00:44 GMT22 April 2021
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    The new Syrian Constitution should fully guarantee rights and freedoms of the Kurds living in the country, a member of the Syrian opposition delegation formed after meetings in Moscow and Cairo, Qadri Jamil, told Sputnik on Friday.

    GENEVA (Sputnik) — On Thursday, the Syrian Kurdish Democratic Union Party (PYD) and allied groups in several areas under Kurdish control announced the creation of a federal region in northern Syria.

    "The decision to proclaim the federalization was premature, but all the Kurdish rights should be guaranteed in the new constitution," Jamil, one of the leaders of the Syrian Popular Front for Change and Liberation,  said.

    "The Kurds have just demands but they should be fulfilled within a legal framework <…> I do not support unilateral decisions on such crucial issues," he pointed out.

    Jamil also said that the Syrian opposition group sees the future Syrian statehood as a parliamentarian-presidential republic.

    "The main problem is to determine the type of the republic. We must have a parliamentarian-presidential republic. Our president has too much power. We need to discuss the redistribution of powers between the government, the parliament and the president. This is a very important issue,"  he stressed.

    Earlier, the head of the Syrian opposition group formed at the Hmeimim air base Ilian Masaad told Sputnik that the new Constitution for Syria drafted by the group envisages creation of a mixed parliamentarian-presidential republic.

    According to Qadri Jamil, the composition of Syria's future transitional governing body is a major point of contention at the intra-Syrian talks in Geneva.

    "The first problem is who will lead during the transition period <…> There are differing points of view regarding the leadership, a consensus must be found. The Geneva I communique from June 30, 2012, stated that power should be vested fully in a transitional body that will comprise regime and opposition figures based on mutual agreement. All of this should be specified," Jamil noted in an interview with Sputnik.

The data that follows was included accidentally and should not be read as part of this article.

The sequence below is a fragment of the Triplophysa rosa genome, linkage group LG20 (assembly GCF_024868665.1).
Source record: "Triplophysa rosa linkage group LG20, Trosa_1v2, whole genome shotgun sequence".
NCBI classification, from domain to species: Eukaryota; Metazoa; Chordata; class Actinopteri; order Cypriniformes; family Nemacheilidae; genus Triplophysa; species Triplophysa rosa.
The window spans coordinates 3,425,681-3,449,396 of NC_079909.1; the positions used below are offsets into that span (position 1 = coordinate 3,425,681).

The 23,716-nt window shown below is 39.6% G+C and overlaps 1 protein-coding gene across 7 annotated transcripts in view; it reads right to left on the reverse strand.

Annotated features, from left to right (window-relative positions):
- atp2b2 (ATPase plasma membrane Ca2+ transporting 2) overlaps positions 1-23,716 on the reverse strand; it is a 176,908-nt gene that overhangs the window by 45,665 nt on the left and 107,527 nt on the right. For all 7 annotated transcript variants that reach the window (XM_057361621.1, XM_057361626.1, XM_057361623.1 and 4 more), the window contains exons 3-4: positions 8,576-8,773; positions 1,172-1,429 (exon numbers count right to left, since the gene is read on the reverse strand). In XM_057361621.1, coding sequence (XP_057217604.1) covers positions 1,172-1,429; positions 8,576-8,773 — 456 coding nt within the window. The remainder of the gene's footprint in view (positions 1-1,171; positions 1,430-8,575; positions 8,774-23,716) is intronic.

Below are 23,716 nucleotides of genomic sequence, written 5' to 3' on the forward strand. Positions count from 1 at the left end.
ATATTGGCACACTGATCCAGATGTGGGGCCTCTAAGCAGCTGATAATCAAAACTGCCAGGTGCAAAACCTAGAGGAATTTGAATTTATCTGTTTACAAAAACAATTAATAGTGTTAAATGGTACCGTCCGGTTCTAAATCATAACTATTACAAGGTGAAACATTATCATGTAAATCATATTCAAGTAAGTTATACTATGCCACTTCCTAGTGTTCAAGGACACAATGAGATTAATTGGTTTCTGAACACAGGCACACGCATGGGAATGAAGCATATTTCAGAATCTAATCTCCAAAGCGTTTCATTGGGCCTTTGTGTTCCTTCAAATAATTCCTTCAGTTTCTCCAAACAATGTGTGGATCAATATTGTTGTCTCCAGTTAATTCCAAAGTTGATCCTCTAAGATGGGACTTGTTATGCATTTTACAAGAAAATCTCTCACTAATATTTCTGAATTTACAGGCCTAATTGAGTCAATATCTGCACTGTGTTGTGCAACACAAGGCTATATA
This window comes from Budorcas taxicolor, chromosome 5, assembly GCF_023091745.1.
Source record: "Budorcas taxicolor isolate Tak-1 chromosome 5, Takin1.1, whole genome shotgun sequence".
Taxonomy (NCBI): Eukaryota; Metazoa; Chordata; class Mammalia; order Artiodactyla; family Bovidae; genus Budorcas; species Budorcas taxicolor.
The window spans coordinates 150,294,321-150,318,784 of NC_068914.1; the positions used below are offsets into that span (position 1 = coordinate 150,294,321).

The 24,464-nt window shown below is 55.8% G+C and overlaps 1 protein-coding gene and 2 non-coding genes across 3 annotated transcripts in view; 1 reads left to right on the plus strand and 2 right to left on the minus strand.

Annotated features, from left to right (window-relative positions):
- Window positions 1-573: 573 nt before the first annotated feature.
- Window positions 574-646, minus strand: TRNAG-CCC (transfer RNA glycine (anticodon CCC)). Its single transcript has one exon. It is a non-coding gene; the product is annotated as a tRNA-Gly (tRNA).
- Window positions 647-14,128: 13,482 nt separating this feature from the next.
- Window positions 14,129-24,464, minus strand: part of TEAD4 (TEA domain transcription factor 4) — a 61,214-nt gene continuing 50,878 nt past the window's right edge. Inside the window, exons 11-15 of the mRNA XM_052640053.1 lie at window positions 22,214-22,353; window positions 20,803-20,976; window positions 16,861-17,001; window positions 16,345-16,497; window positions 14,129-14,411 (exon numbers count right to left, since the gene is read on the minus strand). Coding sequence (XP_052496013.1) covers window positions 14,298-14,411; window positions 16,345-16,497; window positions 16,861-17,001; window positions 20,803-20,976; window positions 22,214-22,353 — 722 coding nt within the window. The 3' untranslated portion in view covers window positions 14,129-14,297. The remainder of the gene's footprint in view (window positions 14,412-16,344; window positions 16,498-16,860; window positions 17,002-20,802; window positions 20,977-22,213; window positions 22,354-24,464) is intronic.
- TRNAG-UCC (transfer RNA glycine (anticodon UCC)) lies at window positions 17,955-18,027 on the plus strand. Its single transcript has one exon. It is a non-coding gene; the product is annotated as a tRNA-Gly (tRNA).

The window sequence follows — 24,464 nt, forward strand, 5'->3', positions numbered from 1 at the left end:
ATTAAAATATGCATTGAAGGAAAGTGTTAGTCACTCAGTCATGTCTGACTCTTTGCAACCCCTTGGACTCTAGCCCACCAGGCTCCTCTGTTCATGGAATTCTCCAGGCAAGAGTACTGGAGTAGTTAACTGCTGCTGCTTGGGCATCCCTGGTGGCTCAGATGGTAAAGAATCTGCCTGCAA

Three opposition delegations are taking part in the negotiations: the High Negotiations Committee (HNC), which was formed in Saudi Arabia in December, the delegation formed following talks in Moscow and Cairo and the group formed after opposition talks at Hmeimim air base in Syria.

    "The Riyadh-formed delegation imagines the body to be similar to a revolutionary council the likes of which were formed in our Arab east following each coup," Jamil said, adding that the Damascus delegation envisions the body as an expanded government.

    One of the options being considered for the structure of the transitional governing body is a prime minister with four or six deputies, according to Jamil.

    However, in order to determine the exact powers to be granted to the future transitional government all parties of the Syrian conflict must engage in direct talks with eachother.

    "One of the issues is the determining the transitional authority's powers," Jamil said.

    According to politician, the current understanding of the issue is "absurd" as the Geneva communique on Syrian reconciliation describes the powers of the transitional government as "full" without providing any further details.

    "Therefore, we need direct talks, as intermediaries would only hinder," Jamil, who is one of the leaders of the Syrian Popular Front for Change and Liberation, asserted.

    A new round of Syrian peace talks kicked off in Geneva on Monday. The UN-brokered negotiations between the Syrian government and opposition aim to end the five-year civil in Syrian war by forming a transitional governing body to oversee the holding of elections within 18 months.


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